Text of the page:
Jump Into a World of Cowboys and Dinosaurs in Ginn Hale's Fantasy Anthology, The Long Past

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If you're looking for a fresh new world of fantasy to jump into, then boy do we have the book for you! The Long Past is a collection of stories through the eyes of three LGBT couples as they experience a new world where mages have created rifts in time, flooding the world with water and dinosaurs.
The first story follows Grover, a trapper with an affinity for animals as he is reunited with his old friend and lover Lawrence. Lawrence is a veteran mage, and after returning home from the war, asks Grover a dangerous favor — to bring him to the closest rift so that he can close it.The second story follows Abril and Geula as they go from mere performers at Chicago's United Americas Exhibition, to investigators freeing women that have been shackled by technology created by Thomas Edison. The third, a story about Pinkerton detective Dalfon Elias as he tries to untangle a web of lies and murder that surround the innocent Lucky. 
There is so much in this book, that we knew we had to sit down with Ginn Hale and ask all of our burning questions!
RT: What inspired you to combine the elements of magic, dinosaurs, dashes of steampunk and countless other themes into one genre-bending book?
Ginn Hale: Inspiration is such a tough thing to pin down, but I think that the book probably had its genesis decades ago when I was a little kid and I first saw the fossil of a huge ichthyosaur embedded in stone at a natural history museum and learned that the spot where I stood had once been deep underwater and home to ancient and astounding creatures.   
To this day I still recall the sense of wonder I felt as I looked at those remains and realized that the past was not something utterly lost but instead a presence nearly close enough to reach back and touch.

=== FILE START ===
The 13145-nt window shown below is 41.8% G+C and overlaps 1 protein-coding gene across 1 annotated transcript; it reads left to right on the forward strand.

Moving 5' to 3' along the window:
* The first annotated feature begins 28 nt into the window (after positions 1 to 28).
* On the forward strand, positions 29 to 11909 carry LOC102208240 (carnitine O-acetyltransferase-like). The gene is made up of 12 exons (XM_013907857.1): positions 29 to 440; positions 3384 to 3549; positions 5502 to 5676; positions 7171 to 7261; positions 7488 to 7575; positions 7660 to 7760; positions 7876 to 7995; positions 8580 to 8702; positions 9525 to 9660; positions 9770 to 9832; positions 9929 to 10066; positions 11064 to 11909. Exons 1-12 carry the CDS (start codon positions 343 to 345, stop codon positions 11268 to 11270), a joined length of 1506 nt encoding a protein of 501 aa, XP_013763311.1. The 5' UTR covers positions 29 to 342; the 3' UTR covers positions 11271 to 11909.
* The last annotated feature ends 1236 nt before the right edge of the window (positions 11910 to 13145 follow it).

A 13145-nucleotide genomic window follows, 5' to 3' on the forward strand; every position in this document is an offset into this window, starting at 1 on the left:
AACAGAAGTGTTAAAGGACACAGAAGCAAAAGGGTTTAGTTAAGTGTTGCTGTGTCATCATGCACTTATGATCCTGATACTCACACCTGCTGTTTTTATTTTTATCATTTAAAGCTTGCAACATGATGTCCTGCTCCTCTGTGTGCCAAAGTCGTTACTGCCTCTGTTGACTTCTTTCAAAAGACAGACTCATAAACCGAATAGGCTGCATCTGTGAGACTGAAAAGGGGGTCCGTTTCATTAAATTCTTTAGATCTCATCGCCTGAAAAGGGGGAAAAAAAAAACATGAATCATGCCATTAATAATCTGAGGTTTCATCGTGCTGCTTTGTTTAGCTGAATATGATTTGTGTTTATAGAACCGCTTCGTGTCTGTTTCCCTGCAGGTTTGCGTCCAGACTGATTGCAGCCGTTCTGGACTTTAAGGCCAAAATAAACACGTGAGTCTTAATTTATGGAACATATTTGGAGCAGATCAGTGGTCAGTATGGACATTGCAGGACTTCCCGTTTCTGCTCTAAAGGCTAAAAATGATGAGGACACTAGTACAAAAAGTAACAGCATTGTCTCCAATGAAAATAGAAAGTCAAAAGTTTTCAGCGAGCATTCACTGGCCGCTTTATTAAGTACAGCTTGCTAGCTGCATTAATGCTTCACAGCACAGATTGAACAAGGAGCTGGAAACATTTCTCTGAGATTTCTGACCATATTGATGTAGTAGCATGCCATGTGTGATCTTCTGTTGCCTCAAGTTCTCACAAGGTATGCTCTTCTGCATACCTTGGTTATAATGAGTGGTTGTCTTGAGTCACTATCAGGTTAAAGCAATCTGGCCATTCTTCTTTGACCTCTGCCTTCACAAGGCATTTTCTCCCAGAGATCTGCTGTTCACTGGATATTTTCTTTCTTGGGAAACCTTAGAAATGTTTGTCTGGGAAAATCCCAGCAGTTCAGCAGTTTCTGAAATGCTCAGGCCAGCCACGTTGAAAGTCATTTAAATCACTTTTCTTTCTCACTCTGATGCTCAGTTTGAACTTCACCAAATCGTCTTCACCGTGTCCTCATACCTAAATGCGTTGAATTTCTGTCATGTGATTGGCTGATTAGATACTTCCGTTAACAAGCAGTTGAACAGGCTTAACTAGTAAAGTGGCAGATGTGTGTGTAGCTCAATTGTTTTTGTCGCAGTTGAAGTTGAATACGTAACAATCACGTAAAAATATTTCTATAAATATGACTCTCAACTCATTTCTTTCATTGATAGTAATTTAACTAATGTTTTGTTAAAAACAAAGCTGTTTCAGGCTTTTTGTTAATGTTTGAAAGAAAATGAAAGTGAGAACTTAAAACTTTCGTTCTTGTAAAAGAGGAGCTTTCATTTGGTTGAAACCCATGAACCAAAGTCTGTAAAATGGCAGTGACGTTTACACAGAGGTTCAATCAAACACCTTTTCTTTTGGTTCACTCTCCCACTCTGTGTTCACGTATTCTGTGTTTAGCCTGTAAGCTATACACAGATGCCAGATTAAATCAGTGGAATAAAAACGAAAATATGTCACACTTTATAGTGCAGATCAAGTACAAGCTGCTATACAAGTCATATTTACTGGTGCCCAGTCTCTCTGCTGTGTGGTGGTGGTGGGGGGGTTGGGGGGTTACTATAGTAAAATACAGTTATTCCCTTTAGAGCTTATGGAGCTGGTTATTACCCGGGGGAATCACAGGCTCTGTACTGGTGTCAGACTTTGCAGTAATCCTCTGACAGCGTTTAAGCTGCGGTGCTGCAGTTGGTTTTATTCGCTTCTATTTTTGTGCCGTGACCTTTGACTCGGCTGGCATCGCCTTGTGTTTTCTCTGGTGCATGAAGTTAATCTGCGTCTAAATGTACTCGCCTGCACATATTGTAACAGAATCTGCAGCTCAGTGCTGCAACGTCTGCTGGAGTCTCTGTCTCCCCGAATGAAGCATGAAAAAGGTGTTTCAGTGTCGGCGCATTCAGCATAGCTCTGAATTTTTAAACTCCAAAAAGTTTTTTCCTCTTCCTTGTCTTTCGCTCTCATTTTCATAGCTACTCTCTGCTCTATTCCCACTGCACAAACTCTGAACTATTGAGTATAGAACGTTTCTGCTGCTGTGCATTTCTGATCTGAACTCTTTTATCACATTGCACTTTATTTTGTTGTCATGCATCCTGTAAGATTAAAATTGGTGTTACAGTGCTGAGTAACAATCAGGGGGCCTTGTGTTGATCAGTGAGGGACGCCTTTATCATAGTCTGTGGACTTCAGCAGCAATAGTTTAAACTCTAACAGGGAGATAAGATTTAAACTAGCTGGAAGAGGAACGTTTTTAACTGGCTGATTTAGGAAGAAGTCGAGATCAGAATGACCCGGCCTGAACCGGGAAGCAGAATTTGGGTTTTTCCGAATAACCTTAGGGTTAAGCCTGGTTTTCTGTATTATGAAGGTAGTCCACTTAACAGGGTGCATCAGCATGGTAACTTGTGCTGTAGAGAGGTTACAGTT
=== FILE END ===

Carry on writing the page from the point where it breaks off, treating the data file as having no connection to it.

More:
Later I would feel the same way about many places and times in our world’s history, because it seems to me that no matter how far we travel forward in time remnants of our shared past come with us. Not just as fossils, but as traditions and heritages and sadly as prejudices. So we all carry remains of times long gone with us in both terrible and beautiful ways. What we do with our present lives will form the histories that the next generations will take with them into their futures. 
Of course as a fantasy author, I couldn’t resist making that metaphoric idea into the reality of a story. Though I realized that I would need a little magic to get the job done and so I added mages to the mix.   
There’s a lot of historical context in each short story, as characters deal with the effects of the Second Opium War, late 19th century technology and more. What was your research process like? What was the craziest thing you learned?
I read up on the 1800’s in general and then started researching specific events and places —like the Worlds Columbian Exhibition in Chicago and the Taiping Rebellion in China. I also dug into the biographies of the people of the age; Adventures and Life of Nat Love, Better Know in Cattle Country as Deadwood Dick — by Himself, is quite a read!
I came across all kinds of odd, wonderful, and unexpected information — for example, the leader of the Taiping Rebellion claimed that he was the younger brother of Jesus Christ.  U.S. Marshal Bass Reeves is credited with arresting a staggering 3,000 felons during a period when the entire United States population was estimated to be around 50,000,000.